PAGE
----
Welcome to Trick of the Light Theatre’s paper world, a weird and wonderful fantasy realm that will captivate both children and grown ups

Older children with a taste for the gothic are in for a treat with Trick of the Light Theatre’s original puppet fairy tale

Like the mythical guardians of their stories, Trick of the Light Theatre man the bridge between ‘shows 4 kids’ and ‘Real Theatre’ with their exploration of the shadowy side of fairy tales in puppetry piece, The Road That Wasn’t There.

‘I’ve always been drawn to those darker fairy tales,’ says director Hannah Smith, ‘I always loved being scared’. Modern gothic works like Pan’s Labyrinth and Neil Gaiman’s Coraline are clear influences, but writer Ralph McCubbin Howell also took inspiration from the folklore of the company’s native New Zealand. ‘I drew on quite a range of myths, both urban and rural. Things like sightings of mythical or extinct creatures, but also Maori legends, are woven into the play’

However, another aspect of New Zealand’s history contributed to his inspiration: the existence of paper roads. These are ‘streets which exist on maps but don’t exist in the real, physical world,’ McCubbin Howell explains. ‘They would draw all these roads onto maps and grant them legal status before they’d even started work or approved them. The area where I grew up had all these paper roads and I was fascinated by that because it seemed like this kind of alternative reality’.

McCubbin Howell combines the classic trope of magical portals with this cultural oddity, sending the protagonist, Maggie, down one of these very paper roads where she finds herself in the realm of a fantastical paper world. This became the jumping off point for the puppets, created by Smith, which were developed in tandem with the story. ‘We started off talking about paper roads so decided to make everything out of paper. That was the touchstone for the design’. On the other hand, she points out, ‘we couldn’t afford any humans’.

The story follows multiple interconnecting storylines, beginning with an old mother recounting her youth before moving into a flashback retelling of her tale. ‘The puppets really lend themselves to the narrative,’ McCubbin Howell says, ‘the story has a few different layers to it and we distinguish them through different forms: live action, puppetry and shadow play.’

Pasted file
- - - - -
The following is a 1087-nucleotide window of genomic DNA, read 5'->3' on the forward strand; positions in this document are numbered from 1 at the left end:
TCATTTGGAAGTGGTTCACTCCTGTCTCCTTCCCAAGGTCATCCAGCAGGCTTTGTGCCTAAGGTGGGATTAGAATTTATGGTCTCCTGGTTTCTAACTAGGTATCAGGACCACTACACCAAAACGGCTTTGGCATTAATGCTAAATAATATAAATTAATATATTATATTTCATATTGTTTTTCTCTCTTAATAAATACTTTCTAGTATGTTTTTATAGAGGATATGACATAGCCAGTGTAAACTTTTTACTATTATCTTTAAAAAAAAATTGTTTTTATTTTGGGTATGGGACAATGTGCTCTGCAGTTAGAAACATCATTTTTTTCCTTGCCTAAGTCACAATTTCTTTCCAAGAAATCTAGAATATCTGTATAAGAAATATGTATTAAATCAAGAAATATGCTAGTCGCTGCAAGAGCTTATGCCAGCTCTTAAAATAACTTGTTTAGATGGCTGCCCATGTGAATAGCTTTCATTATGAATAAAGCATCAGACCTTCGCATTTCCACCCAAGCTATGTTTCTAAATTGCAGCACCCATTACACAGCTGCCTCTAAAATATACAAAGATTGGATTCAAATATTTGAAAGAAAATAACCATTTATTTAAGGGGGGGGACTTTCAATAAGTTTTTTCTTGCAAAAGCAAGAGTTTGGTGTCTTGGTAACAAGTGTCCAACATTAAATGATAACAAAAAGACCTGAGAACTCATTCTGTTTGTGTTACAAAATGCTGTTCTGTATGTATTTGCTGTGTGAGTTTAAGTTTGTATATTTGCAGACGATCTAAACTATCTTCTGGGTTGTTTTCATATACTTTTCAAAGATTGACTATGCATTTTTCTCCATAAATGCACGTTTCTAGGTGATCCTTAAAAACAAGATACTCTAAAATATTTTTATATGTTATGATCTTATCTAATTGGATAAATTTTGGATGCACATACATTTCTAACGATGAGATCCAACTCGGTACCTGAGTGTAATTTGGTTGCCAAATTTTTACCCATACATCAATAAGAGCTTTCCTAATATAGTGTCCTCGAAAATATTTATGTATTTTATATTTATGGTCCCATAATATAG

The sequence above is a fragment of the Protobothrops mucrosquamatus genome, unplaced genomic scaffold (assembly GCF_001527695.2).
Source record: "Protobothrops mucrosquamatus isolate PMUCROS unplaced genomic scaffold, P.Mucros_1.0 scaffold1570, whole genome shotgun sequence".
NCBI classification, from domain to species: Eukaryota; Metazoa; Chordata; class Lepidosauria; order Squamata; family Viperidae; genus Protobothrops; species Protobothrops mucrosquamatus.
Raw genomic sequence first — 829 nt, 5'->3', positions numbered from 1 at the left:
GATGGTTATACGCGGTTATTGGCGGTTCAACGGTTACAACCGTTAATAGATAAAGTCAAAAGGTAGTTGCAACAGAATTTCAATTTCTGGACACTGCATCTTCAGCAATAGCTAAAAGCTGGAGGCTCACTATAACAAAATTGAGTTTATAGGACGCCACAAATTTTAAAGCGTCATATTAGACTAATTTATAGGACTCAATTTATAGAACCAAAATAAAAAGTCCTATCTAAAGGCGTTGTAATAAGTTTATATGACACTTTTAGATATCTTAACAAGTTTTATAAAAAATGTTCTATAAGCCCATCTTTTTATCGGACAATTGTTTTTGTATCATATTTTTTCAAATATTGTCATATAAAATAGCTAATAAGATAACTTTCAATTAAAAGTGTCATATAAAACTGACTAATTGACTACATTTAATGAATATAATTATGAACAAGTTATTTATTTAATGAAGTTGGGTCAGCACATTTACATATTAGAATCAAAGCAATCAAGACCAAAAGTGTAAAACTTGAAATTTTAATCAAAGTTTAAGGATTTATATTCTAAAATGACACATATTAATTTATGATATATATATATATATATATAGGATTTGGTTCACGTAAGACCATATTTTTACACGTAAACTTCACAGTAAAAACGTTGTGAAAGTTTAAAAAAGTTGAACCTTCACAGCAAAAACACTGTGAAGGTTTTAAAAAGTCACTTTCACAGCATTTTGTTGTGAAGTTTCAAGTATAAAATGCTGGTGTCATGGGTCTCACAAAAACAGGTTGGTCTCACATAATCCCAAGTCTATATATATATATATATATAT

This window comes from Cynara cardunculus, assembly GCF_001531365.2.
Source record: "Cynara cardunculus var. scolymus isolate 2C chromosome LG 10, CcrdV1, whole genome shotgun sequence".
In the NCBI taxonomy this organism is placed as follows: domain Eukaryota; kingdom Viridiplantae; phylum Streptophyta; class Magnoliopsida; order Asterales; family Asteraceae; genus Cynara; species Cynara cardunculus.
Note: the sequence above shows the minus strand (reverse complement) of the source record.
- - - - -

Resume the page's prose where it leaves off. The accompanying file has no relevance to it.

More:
Billed under theatre, The Road That Wasn’t There is aimed at both adults and older children. Smith describes it as being in keeping with ‘crossover works that have a foot in childhood and fantasy but are definitely negotiating some real world commentary’, while McCubbin Howell aims to avoid condescension. ‘I remember feeling frustrated as a kid when I felt like shows were talking down to me. As performers, we’ve found that kids are often the savviest audience members. They see right what you’re getting at and they call a spade a spade’.

While they both agree this is ‘a story that’s about family and connection and not losing track of the people that you love’, it’s far removed from the simplistic messages of Disney films. Smith is quick to assert that there’s ‘no neat moral’ to the tale, and instead they prefer to keep things nuanced and open to interpretation. ‘Younger audiences are becoming more sophisticated as they are exposed to more content from such a young age,’ she says. ‘The Fringe is a great opportunity for kids to branch out. People can encounter such a diverse variety of works, and it’s no different in the field of children’s theatre’.

Words: Chiara Margiotta

Photo: Anita Pitu & Ralph McCubbin Howell

Where & When

The Road That Wasn’t There 3-27 August (not 14, 21), Assembly Roxy, 2.35pm, from £10

Tel: 0131 226 0026

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